Figure 37-2. Glossa of Niltonia virgiliiMoure (Colletinae), showing details of anterior surface of glossa. a, Basal part of glossa (PS = paraglossal suspensorium); b, Basal or preannular area; c, Apical annular area, showing transverse rows of spatulate annular hairs. (Scale lines = 0.01 mm.) From Laroca, Michener, and Hofmeister, 1989.

Less distinctive characters of the family, that is, characters shared with certain other families, can be described as follows: The labrum is usually much broader than long, and the apical margin in both sexes is fringed with bristles. Below each antenna is one subantennal suture, directed toward the inner margin of the antennal socket. [Leioproctus semicyaneus (Spinola) from Chile has two apparent subantennal sutures; in some Australian genera (Xanthesma,, Brachyhesma) the antennal sclerites reach the clypeus, effectively eliminating the subantennal sutures.] The clypeus is usually relatively flat and its lower lateral parts are usually not much bent posteriorly on either side of the labrum. The mentum varies, from absent (i.e., membranous) to sclerotized and tapering from a broad apex to a narrow base. The base of the prementum is not a detached fragmentum. The lorum is either a flat plate (Fig. 33-4e, f) or elevated distally around the base of the mentum (Fig. 33-4b-d), in that case usually forming a strong proboscidial lobe (Fig. 33-4b). The galeal comb is present (Fig. 38-18a, b), but much reduced and consisting of only three or four bristles in Scrapter, and absent in Leioproctus (Excolletes). The episternal groove is usually fully developed (Figs. 28-3a, 37-3) and extends well below the scrobal groove, but in the Diphaglossini it is absent below the scrobal groove, and it is nearly absent in Hesperocolletes (Colletinae). The middle coxa appears shorter than the distance from its summit to the base of the hind wing (Figs. 28-3a, 37-3), because the upper quarter or more is hidden (Michener, 1981b). The propodeal triangle is hairless. The scopa is absent to well developed on the hind leg (trochanter to basitarsus) and sometimes also on the metasomal sterna. The disc of S7 of the male is usually reduced to almost nothing but supports long basolateral apodemes and one to three pairs of long, sometimes elaborate, haired apical lobes (Fig. 132); this feature is lost in a few groups of Hylaeus and Leio-proctus, but is found in Stenotritus (Stenotritidae) and is approached in other families as well. S8 usually has a strong apical process. The volsella is present and free, with recognizable digitus and cuspis. The spatha is absent.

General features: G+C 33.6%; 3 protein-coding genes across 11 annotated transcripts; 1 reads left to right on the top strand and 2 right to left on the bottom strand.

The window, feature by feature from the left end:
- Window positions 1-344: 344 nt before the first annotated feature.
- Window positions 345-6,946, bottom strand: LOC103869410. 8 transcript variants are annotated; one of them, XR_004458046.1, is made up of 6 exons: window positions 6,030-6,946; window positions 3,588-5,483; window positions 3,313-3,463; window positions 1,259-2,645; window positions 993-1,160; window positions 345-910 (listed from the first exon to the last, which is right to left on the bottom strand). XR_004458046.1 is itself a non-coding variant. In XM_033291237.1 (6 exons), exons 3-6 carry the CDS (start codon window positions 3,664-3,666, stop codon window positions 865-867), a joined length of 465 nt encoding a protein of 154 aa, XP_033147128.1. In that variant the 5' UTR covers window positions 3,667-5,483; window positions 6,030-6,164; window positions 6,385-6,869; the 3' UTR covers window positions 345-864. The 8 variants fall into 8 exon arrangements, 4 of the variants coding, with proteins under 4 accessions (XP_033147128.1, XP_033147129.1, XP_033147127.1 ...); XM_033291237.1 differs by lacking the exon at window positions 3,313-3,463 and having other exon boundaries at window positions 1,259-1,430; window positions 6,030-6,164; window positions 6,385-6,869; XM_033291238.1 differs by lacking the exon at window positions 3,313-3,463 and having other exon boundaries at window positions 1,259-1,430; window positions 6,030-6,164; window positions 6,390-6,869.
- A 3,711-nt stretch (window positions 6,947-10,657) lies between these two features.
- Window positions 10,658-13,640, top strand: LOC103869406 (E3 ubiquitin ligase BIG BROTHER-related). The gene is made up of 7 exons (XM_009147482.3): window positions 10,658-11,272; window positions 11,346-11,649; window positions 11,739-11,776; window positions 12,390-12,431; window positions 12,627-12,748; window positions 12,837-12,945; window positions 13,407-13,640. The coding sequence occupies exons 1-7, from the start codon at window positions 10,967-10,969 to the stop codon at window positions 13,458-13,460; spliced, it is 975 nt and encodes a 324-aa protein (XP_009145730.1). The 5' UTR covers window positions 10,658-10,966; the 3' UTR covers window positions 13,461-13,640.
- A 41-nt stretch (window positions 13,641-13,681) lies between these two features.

Larvae were described and illustrated in detail by McGinley (1981). Since no combination of characters distinguishes all colletid larvae from those of Andrenidae, Melittidae, etc., an enumeration of the larval characters here seems unwarranted (see McGinley, 1987). Characters of colletid pupae, with emphasis on differences among subfamilies, were tabulated by Torchio and Bur-well (1987).

All colletid species are solitary, although some nest in aggregations. Species in the hairy subfamilies (Colletinae, Diphaglossinae) usually excavate burrows in the soil, although Callomelitta nests in rotting wood and certain Colletes nest in pithy stems. Nests ofthe species in sparsely haired subfamilies may be excavated in the soil (Eury-glossa), but many are in preexisting holes in wood, stems, soil, volcanic rock, etc. Most species that excavate nests in the soil make cells, commonly only one or a few per lateral burrow, that are homomorphic. If more or less horizontal, as is common in Colletinae, the cells are usually bilaterally symmetrical (flatter on the lower side than elsewhere). If the cells are consistently vertical as in Dipha-glossinae, then they are round in cross section and sym-